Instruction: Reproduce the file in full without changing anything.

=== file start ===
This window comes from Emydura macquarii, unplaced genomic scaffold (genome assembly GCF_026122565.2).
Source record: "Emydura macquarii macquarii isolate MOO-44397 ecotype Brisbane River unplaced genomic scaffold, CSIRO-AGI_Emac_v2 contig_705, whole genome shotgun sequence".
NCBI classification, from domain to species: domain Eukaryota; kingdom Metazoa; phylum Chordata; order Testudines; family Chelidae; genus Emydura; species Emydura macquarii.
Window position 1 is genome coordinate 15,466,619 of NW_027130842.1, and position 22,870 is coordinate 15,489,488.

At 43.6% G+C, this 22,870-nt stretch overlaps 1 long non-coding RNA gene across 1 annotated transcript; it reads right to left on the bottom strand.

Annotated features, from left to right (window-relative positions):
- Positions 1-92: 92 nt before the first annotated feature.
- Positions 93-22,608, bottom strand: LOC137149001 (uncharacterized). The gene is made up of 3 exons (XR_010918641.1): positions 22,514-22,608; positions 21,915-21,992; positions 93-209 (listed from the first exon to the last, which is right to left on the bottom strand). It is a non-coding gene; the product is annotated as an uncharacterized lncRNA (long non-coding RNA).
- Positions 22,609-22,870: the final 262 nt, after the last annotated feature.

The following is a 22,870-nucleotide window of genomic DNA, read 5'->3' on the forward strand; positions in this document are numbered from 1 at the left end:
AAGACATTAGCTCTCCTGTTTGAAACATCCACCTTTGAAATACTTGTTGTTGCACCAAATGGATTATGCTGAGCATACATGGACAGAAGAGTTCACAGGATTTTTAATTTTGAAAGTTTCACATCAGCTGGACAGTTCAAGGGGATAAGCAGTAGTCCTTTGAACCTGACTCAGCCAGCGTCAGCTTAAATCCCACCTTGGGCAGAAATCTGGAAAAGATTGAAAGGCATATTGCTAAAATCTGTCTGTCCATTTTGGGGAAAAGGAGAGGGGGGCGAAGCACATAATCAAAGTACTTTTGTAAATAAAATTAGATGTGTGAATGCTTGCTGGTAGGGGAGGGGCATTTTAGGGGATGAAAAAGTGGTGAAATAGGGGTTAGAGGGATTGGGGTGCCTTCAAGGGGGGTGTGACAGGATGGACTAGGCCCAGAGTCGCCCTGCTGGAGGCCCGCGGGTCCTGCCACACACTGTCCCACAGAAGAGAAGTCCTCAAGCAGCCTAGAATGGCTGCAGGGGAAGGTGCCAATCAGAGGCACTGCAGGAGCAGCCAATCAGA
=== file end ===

This window comes from Emydura macquarii, unplaced genomic scaffold (genome assembly GCF_026122565.2).
Source record: "Emydura macquarii macquarii isolate MOO-44397 ecotype Brisbane River unplaced genomic scaffold, CSIRO-AGI_Emac_v2 contig_705, whole genome shotgun sequence".
NCBI classification, from domain to species: domain Eukaryota; kingdom Metazoa; phylum Chordata; order Testudines; family Chelidae; genus Emydura; species Emydura macquarii.
Window position 1 is genome coordinate 15,466,619 of NW_027130842.1, and position 22,870 is coordinate 15,489,488.

At 43.6% G+C, this 22,870-nt stretch overlaps 1 long non-coding RNA gene across 1 annotated transcript; it reads right to left on the bottom strand.

Annotated features, from left to right (window-relative positions):
- Positions 1-92: 92 nt before the first annotated feature.
- Positions 93-22,608, bottom strand: LOC137149001 (uncharacterized). The gene is made up of 3 exons (XR_010918641.1): positions 22,514-22,608; positions 21,915-21,992; positions 93-209 (listed from the first exon to the last, which is right to left on the bottom strand). It is a non-coding gene; the product is annotated as an uncharacterized lncRNA (long non-coding RNA).
- Positions 22,609-22,870: the final 262 nt, after the last annotated feature.

The following is a 22,870-nucleotide window of genomic DNA, read 5'->3' on the forward strand; positions in this document are numbered from 1 at the left end:
AAGACATTAGCTCTCCTGTTTGAAACATCCACCTTTGAAATACTTGTTGTTGCACCAAATGGATTATGCTGAGCATACATGGACAGAAGAGTTCACAGGATTTTTAATTTTGAAAGTTTCACATCAGCTGGACAGTTCAAGGGGATAAGCAGTAGTCCTTTGAACCTGACTCAGCCAGCGTCAGCTTAAATCCCACCTTGGGCAGAAATCTGGAAAAGATTGAAAGGCATATTGCTAAAATCTGTCTGTCCATTTTGGGGAAAAGGAGAGGGGGGCGAAGCACATAATCAAAGTACTTTTGTAAATAAAATTAGATGTGTGAATGCTTGCTGGTAGGGGAGGGGCATTTTAGGGGATGAAAAAGTGGTGAAATAGGGGTTAGAGGGATTGGGGTGCCTTCAAGGGGGGTGTGACAGGATGGACTAGGCCCAGAGTCGCCCTGCTGGAGGCCCGCGGGTCCTGCCACACACTGTCCCACAGAAGAGAAGTCCTCAAGCAGCCTAGAATGGCTGCAGGGGAAGGTGCCAATCAGAGGCACTGCAGGAGCAGCCAATCAGA